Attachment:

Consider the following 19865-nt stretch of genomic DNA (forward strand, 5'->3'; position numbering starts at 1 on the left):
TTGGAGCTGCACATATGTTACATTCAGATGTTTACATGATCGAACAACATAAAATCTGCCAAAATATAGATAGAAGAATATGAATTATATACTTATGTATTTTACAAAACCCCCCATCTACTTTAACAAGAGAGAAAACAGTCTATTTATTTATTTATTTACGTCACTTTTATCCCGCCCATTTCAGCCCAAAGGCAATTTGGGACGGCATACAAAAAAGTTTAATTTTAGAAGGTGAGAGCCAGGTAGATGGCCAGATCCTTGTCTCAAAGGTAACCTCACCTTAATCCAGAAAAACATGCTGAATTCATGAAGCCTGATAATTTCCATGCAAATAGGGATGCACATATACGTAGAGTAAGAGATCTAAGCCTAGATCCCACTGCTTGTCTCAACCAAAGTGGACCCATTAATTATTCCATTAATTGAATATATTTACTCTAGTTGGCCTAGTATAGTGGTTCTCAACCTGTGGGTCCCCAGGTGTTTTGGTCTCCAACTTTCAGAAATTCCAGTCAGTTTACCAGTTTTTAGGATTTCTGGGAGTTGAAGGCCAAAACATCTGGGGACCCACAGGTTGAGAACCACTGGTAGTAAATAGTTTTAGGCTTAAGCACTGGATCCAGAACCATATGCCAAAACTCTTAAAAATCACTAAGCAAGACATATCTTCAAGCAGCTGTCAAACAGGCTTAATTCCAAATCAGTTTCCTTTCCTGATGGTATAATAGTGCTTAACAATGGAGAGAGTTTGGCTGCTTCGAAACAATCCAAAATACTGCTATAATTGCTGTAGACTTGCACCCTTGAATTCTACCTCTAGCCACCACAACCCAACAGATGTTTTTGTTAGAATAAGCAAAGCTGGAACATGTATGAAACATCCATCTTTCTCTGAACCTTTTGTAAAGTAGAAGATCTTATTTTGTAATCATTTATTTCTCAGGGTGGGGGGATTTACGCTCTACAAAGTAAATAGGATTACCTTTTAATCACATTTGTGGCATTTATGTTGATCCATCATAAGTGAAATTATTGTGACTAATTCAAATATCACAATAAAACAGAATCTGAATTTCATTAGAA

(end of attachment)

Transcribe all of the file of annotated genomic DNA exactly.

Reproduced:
Consider the following 19865-nt stretch of genomic DNA (forward strand, 5'->3'; position numbering starts at 1 on the left):
TTGGAGCTGCACATATGTTACATTCAGATGTTTACATGATCGAACAACATAAAATCTGCCAAAATATAGATAGAAGAATATGAATTATATACTTATGTATTTTACAAAACCCCCCATCTACTTTAACAAGAGAGAAAACAGTCTATTTATTTATTTATTTACGTCACTTTTATCCCGCCCATTTCAGCCCAAAGGCAATTTGGGACGGCATACAAAAAAGTTTAATTTTAGAAGGTGAGAGCCAGGTAGATGGCCAGATCCTTGTCTCAAAGGTAACCTCACCTTAATCCAGAAAAACATGCTGAATTCATGAAGCCTGATAATTTCCATGCAAATAGGGATGCACATATACGTAGAGTAAGAGATCTAAGCCTAGATCCCACTGCTTGTCTCAACCAAAGTGGACCCATTAATTATTCCATTAATTGAATATATTTACTCTAGTTGGCCTAGTATAGTGGTTCTCAACCTGTGGGTCCCCAGGTGTTTTGGTCTCCAACTTTCAGAAATTCCAGTCAGTTTACCAGTTTTTAGGATTTCTGGGAGTTGAAGGCCAAAACATCTGGGGACCCACAGGTTGAGAACCACTGGTAGTAAATAGTTTTAGGCTTAAGCACTGGATCCAGAACCATATGCCAAAACTCTTAAAAATCACTAAGCAAGACATATCTTCAAGCAGCTGTCAAACAGGCTTAATTCCAAATCAGTTTCCTTTCCTGATGGTATAATAGTGCTTAACAATGGAGAGAGTTTGGCTGCTTCGAAACAATCCAAAATACTGCTATAATTGCTGTAGACTTGCACCCTTGAATTCTACCTCTAGCCACCACAACCCAACAGATGTTTTTGTTAGAATAAGCAAAGCTGGAACATGTATGAAACATCCATCTTTCTCTGAACCTTTTGTAAAGTAGAAGATCTTATTTTGTAATCATTTATTTCTCAGGGTGGGGGGATTTACGCTCTACAAAGTAAATAGGATTACCTTTTAATCACATTTGTGGCATTTATGTTGATCCATCATAAGTGAAATTATTGTGACTAATTCAAATATCACAATAAAACAGAATCTGAATTTCATTAGAA